-By The New York Times, 11 October 2022
Across Tibetan villages in southwest China, Communist Party officials have been spreading the top leader Xi Jinping’s gospel of national unity: that every ethnic group must fuse into one indivisible China with a shared heritage dating back over 5,000 years.
Thousands of officials in Ganzi, a Tibetan region of Sichuan Province, have been paired with families to collect information and give out gifts of rice, cooking oil and beatific portraits of Mr. Xi — all to hammer home his message of an encompassing Chinese identity, from Xinjiang in the west to the contested island of Taiwan in the east.
“In the future I’ll be a member of your family, too,” Shen Yang, the Communist Party secretary of Ganzi, called Kardze in Tibetan, told one household, according to a local newspaper.
The nationalist impulse behind this campaign is increasingly central to Mr. Xi’s efforts to reshape China, with far-reaching consequences for education, social policy and politics. While appeals to the motherland have long been part of the party’s tool kit, Mr. Xi has taken the imperative to new heights, calling for a unified “community of Chinese nationhood” as a bulwark against threats at home and abroad.
As Mr. Xi prepares to claim a ground-breaking third term in power at a party congress starting on Sunday, he has in effect appointed himself China’s historian in chief, crafting a story — retold in museums, on television shows and in journals — that casts his authoritarian, centralizing agenda as a fulfillment of values rooted in antiquity.
In his vision, all Chinese people, regardless of ethnicity, are bound by cultural ties that reach back earlier than the first emperors. The implication is that anyone who defies Mr. Xi’s priorities is also betraying China’s ageless, sacred values.
At a time when the United States, Russia, India and other countries have experienced their own resurgent nationalism, Mr. Xi’s vision is also aimed at inoculating China against unwelcome influences, especially from the West. In May, Mr. Xi told the Politburo, the party’s top 25 officials, that Westerners often wrongly viewed China as just a modern nation-state.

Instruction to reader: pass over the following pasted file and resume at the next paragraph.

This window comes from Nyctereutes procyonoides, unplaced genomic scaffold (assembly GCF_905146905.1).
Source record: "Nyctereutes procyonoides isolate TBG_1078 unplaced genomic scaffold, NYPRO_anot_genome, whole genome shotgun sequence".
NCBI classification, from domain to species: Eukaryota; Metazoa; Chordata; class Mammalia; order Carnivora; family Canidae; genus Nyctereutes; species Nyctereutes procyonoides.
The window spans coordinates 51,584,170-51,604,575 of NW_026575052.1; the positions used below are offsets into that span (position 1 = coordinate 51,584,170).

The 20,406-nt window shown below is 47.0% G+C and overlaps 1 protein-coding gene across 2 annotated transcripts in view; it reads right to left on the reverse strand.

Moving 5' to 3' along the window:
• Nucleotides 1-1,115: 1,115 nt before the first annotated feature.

“They don’t view China from the vantage point of over 5,000 years of civilization,” he said, using an often-used but disputed dating of its origins, “so it’s hard for them to truly understand China’s past, present and future.”
At its extreme, Mr. Xi’s insistence on a singular Chinese identity has led to charges of cultural genocide from scholars and foreign countries, citing the mass detention of Uyghurs and other largely Muslim groups in Xinjiang.
Other indoctrination efforts are underway among Tibetans, Mongolians and Hui Muslims. Mr. Xi’s message is also aimed at Hong Kong and at Taiwan, the island that has grown increasingly averse to Beijing’s demands for unification. “Cultural identity is the deepest kind of identity,” he has told officials.
A decade ago, Ganzi was a center of protests by Tibetans who set fire to themselves, sometimes fatally, to denounce Chinese rule. The new campaign appears intended to eradicate any remnants of potential resistance.
The campaign is “about encouraging the family to think of ways of changing traditional thinking while retaining local cultural features,” Wuji Tsering, a Tibetan hostel operator visited by officials in the campaign, said by telephone. Continue reading